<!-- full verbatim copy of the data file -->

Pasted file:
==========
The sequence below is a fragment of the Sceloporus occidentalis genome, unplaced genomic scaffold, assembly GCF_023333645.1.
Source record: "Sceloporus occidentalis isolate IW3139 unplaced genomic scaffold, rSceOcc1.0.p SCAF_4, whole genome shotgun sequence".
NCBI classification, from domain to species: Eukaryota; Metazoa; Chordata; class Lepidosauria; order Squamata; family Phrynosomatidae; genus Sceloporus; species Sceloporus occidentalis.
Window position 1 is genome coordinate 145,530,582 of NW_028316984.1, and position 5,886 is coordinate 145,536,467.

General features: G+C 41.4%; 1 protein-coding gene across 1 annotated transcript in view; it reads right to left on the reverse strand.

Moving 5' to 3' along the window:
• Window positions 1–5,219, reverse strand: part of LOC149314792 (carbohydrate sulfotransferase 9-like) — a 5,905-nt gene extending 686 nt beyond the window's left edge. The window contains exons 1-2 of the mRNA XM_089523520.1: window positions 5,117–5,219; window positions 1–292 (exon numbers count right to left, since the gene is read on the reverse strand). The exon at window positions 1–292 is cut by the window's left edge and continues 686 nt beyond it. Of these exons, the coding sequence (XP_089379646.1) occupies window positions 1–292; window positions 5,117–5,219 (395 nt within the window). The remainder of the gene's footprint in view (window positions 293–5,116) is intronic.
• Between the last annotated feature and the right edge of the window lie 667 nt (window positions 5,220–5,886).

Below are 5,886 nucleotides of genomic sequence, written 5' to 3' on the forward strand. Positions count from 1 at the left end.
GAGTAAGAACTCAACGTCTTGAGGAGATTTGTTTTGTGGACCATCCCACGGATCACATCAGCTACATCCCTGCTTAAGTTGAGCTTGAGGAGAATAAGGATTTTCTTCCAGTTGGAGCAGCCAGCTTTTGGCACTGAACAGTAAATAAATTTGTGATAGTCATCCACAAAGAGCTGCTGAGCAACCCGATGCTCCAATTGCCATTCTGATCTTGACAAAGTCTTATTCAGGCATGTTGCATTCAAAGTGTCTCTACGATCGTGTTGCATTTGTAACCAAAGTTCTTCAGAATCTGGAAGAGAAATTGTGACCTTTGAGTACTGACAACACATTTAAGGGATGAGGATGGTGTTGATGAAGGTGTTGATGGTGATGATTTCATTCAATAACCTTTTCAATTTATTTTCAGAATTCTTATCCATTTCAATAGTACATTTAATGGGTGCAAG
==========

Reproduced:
The sequence below is a fragment of the Sceloporus occidentalis genome, unplaced genomic scaffold, assembly GCF_023333645.1.
Source record: "Sceloporus occidentalis isolate IW3139 unplaced genomic scaffold, rSceOcc1.0.p SCAF_4, whole genome shotgun sequence".
NCBI classification, from domain to species: Eukaryota; Metazoa; Chordata; class Lepidosauria; order Squamata; family Phrynosomatidae; genus Sceloporus; species Sceloporus occidentalis.
Window position 1 is genome coordinate 145,530,582 of NW_028316984.1, and position 5,886 is coordinate 145,536,467.

General features: G+C 41.4%; 1 protein-coding gene across 1 annotated transcript in view; it reads right to left on the reverse strand.

Moving 5' to 3' along the window:
• Window positions 1–5,219, reverse strand: part of LOC149314792 (carbohydrate sulfotransferase 9-like) — a 5,905-nt gene extending 686 nt beyond the window's left edge. The window contains exons 1-2 of the mRNA XM_089523520.1: window positions 5,117–5,219; window positions 1–292 (exon numbers count right to left, since the gene is read on the reverse strand). The exon at window positions 1–292 is cut by the window's left edge and continues 686 nt beyond it. Of these exons, the coding sequence (XP_089379646.1) occupies window positions 1–292; window positions 5,117–5,219 (395 nt within the window). The remainder of the gene's footprint in view (window positions 293–5,116) is intronic.
• Between the last annotated feature and the right edge of the window lie 667 nt (window positions 5,220–5,886).

Below are 5,886 nucleotides of genomic sequence, written 5' to 3' on the forward strand. Positions count from 1 at the left end.
GAGTAAGAACTCAACGTCTTGAGGAGATTTGTTTTGTGGACCATCCCACGGATCACATCAGCTACATCCCTGCTTAAGTTGAGCTTGAGGAGAATAAGGATTTTCTTCCAGTTGGAGCAGCCAGCTTTTGGCACTGAACAGTAAATAAATTTGTGATAGTCATCCACAAAGAGCTGCTGAGCAACCCGATGCTCCAATTGCCATTCTGATCTTGACAAAGTCTTATTCAGGCATGTTGCATTCAAAGTGTCTCTACGATCGTGTTGCATTTGTAACCAAAGTTCTTCAGAATCTGGAAGAGAAATTGTGACCTTTGAGTACTGACAACACATTTAAGGGATGAGGATGGTGTTGATGAAGGTGTTGATGGTGATGATTTCATTCAATAACCTTTTCAATTTATTTTCAGAATTCTTATCCATTTCAATAGTACATTTAATGGGTGCAAG